The ECB is inching closer to a time when it will end its huge bond-buying programme of pumping money into the financial system, which will signal the start of hikes in interest rates for the first time since the crisis, writes.
After a key meeting in Frankfurt, central bank head Mario Draghi said the eurozone’s economic turnaround gave the ECB the confidence to tone down its bond-buying pledge, though he also warned against rising trade protectionism and financial deregulation.
At the same time, he reiterated that quantitative easing (QE), scheduled to run at a monthly pace of €30bn until at least the end of September, will continue until eurozone inflation is solidly back on track toward the goal of just under 2%. After an initial jump, the euro fell 0.4% against the dollar. Against sterling, it slipped to 89.1 pence.
His comments led to a warning by trade group Brokers Ireland for mortgage holders to prepare for the inevitable rise in interest rates, in the next few years.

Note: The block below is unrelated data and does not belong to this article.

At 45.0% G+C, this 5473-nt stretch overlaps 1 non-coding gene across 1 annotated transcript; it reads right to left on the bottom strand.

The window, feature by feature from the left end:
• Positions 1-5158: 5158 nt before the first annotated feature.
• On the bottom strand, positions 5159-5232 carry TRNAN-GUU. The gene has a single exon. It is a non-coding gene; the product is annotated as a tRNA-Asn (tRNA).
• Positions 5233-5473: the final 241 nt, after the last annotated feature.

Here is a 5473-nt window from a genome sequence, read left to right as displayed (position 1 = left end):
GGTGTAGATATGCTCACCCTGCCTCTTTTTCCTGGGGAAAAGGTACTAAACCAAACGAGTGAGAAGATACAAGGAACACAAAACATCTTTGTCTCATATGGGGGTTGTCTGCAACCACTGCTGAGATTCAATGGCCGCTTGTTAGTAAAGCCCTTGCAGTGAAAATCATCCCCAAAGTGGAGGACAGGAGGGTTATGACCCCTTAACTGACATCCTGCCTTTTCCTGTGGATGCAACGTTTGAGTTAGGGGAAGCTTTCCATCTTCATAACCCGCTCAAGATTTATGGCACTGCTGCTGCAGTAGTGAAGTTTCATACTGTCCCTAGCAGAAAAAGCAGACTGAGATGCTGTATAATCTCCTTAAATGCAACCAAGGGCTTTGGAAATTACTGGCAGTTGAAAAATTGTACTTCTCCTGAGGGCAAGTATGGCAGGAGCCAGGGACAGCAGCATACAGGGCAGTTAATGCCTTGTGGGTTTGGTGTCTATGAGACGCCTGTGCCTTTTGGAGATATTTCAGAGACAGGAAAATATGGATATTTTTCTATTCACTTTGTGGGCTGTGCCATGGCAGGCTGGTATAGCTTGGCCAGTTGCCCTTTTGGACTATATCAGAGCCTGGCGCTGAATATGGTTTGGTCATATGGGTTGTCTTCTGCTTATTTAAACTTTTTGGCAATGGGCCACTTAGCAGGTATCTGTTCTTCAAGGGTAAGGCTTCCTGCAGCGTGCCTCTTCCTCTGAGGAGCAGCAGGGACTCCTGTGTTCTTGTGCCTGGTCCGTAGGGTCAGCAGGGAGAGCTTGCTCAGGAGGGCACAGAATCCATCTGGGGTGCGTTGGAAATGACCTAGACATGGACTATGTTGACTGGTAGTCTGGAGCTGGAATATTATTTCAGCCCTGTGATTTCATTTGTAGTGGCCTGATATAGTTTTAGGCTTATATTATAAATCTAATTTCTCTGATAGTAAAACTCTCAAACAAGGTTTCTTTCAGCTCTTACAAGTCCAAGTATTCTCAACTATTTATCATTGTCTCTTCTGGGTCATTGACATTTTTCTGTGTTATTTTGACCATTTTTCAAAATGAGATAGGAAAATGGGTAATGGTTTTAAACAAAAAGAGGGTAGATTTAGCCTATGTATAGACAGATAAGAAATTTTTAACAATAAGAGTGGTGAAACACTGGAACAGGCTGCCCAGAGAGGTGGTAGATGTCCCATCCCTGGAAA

Director Rachel McGovern said Irish interest rates were already much higher than the rest of the eurozone. “In the case of excessive Irish interest rates, for mortgage holders and businesses, if we cannot get closer to the European norm before the ECB changes the cycle to an upward curve it is highly unlikely it will happen afterwards,” she said. “In fact, there is a real risk that the differential could worsen as the rate increases.” she warned.
Timothy Graf at State Street said the ECB is being influenced by the performance of the eurozone economy, but a definitive end to QE still has to come. “However, any shifts in language to ending its asset purchase programme will have to wait, thanks to the currently benign inflation conditions throughout the eurozone and the recent strength of the euro.” He added: “Recent economic strength has been sufficient to allow the ECB to drop its pledge to increase the size and duration of QE if required. While their near-term growth forecast was revised up, there was a minor downward revision to the inflation forecast. The ECB is growing in confidence that above-trend growth will continue.” State Street said that the ECB may “still be trying to stem off a too rapid appreciation of the euro, which makes the inflation target more challenging”.